Changes to Stamp Duty Land Tax
Last week, the government made headlines with an announcement believed to bring much-wanted change into the property market. As part of his controversial ‘mini-budget,’ Chancellor Kwasi Kwarteng made amendments to the Stamp Duty Land Tax by raising the level at which it is paid.
Changes to SDLT as we know it
As of Friday 23rd September 20220, the Chancellor has raised the SDLT threshold from £300,000 to £425,000 for first-time buyers and from £125,000 to £250,000 for everyone else. This means that first-time buyers (FTB) with properties under £425,000 and property owners purchasing properties under £250,000 will NOT pay SDLT.
With these recent changes, Chancellor Kwarteng believes that 200,000 people will be relieved from paying stamp duty on their home purchases, benefiting the housing market and the broader economy. Additionally, the value of properties at which first-time buyers will be able to claim stamp duty relief has also increased from £500,000 to £625,000, meaning that buyers purchasing a property valued at £500,000 will now be paying £12,500 instead of the previous £15,000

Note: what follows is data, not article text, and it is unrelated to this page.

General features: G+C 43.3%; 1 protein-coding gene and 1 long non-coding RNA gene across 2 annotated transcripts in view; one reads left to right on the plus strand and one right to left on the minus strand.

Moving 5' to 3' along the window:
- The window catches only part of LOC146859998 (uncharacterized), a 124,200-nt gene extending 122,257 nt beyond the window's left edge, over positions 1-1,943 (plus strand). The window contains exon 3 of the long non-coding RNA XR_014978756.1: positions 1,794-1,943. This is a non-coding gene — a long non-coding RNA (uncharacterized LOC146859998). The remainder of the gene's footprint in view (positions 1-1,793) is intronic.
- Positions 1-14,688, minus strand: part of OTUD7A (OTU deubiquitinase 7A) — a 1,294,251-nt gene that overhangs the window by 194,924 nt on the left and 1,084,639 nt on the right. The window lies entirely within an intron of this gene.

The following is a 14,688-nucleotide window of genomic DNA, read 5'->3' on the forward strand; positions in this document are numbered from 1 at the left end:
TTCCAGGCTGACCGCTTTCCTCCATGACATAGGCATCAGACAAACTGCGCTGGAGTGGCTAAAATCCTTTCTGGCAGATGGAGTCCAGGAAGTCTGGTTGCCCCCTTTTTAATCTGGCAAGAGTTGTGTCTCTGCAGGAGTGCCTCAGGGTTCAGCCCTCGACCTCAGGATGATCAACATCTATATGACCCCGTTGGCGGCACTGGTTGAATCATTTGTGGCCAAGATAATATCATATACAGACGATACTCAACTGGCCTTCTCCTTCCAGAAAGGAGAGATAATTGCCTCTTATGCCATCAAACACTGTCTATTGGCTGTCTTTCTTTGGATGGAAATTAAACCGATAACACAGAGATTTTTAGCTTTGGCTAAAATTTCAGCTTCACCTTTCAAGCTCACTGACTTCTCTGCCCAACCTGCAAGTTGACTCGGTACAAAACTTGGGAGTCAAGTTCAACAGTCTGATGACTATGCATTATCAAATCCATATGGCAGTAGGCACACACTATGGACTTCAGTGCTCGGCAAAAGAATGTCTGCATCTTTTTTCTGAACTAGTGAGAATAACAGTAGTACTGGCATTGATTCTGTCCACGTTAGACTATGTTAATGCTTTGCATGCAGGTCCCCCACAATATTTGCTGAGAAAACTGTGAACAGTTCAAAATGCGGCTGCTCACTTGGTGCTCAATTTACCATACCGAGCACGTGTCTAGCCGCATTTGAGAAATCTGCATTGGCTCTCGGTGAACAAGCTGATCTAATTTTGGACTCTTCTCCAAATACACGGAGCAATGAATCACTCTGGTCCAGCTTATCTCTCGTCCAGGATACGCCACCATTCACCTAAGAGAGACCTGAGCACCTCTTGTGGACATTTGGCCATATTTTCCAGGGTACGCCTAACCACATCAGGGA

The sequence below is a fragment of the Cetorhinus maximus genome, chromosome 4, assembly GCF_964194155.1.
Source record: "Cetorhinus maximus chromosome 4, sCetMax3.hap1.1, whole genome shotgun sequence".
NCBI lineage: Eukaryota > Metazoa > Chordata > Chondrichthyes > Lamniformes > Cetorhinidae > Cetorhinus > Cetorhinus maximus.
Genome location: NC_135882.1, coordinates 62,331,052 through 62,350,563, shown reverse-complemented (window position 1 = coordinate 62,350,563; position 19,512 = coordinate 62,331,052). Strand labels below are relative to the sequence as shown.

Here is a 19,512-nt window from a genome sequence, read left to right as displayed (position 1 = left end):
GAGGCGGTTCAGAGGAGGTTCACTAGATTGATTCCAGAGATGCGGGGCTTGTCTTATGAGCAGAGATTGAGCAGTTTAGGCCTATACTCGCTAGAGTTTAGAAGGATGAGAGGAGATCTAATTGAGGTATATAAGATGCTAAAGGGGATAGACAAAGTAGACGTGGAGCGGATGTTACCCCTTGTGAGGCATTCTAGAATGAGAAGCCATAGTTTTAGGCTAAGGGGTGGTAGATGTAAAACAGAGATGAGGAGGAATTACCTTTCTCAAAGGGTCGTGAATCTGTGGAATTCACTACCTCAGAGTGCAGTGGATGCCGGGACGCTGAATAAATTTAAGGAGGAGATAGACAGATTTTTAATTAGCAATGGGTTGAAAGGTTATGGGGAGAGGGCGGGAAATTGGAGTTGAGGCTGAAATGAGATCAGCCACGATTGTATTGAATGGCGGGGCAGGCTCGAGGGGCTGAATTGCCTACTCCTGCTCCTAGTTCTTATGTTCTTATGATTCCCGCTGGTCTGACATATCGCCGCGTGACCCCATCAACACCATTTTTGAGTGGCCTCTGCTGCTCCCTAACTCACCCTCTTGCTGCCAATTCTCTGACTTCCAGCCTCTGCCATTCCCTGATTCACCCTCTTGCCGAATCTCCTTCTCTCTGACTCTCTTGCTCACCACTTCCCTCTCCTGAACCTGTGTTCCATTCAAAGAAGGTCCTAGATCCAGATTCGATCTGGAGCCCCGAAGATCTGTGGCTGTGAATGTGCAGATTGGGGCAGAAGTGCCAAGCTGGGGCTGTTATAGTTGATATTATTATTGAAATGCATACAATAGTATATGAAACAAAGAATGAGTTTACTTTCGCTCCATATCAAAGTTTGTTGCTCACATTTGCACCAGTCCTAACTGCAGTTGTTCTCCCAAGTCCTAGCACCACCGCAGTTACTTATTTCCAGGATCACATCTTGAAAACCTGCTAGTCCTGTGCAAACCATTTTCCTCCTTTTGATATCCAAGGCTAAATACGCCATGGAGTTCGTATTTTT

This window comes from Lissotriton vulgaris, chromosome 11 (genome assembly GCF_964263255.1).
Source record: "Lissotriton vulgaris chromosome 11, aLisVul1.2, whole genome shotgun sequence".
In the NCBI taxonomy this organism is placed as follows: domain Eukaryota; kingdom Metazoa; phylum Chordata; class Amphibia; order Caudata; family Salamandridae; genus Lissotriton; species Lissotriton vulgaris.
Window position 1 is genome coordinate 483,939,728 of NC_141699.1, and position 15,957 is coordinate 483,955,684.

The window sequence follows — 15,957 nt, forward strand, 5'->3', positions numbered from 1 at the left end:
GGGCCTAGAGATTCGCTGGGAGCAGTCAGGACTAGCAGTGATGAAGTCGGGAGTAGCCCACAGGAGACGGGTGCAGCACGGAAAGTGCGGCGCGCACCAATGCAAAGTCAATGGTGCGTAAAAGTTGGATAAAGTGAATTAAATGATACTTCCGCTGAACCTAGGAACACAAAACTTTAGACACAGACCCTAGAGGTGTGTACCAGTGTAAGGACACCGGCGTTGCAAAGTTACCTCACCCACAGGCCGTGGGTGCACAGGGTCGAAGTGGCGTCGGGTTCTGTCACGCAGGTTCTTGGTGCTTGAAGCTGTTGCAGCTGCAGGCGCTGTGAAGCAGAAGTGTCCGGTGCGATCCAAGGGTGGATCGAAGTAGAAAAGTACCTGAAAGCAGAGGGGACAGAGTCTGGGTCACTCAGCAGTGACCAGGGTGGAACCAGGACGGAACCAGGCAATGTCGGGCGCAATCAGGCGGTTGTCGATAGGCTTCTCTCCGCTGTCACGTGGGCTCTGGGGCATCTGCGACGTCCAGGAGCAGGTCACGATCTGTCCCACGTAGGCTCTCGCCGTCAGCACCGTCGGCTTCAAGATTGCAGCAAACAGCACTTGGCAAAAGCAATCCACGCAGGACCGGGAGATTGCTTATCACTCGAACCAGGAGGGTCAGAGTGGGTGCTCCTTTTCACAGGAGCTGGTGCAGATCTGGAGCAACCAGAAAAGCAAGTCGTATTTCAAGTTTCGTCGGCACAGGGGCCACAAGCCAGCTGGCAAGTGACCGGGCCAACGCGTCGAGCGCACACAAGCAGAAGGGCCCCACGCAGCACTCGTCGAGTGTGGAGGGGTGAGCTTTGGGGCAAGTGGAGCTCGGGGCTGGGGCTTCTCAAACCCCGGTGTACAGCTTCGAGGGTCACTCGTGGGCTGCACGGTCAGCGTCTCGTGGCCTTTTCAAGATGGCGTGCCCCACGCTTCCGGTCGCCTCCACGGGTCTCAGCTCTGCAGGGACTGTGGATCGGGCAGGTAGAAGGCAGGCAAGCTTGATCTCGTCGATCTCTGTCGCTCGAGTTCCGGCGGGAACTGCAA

With the new changes in place, the stamp duty on residential properties in England is as follows:
- 0%: £0 – £250,000 (£425,000 for FTBs)
- 5%: £250,000 – £925,000
- 10%: £925,000 – £1,500,000
- 12%: £1,500,000+
Interested in seeing the exact figure you will be charged for your property purchase?
Head over to the Stamp Duty Land Tax (SDLT) Calculator
For more information about the updates to SDLT, including how the changes are set to grow the economy, read the government’s Stamp Duty Land Tax Factsheet.
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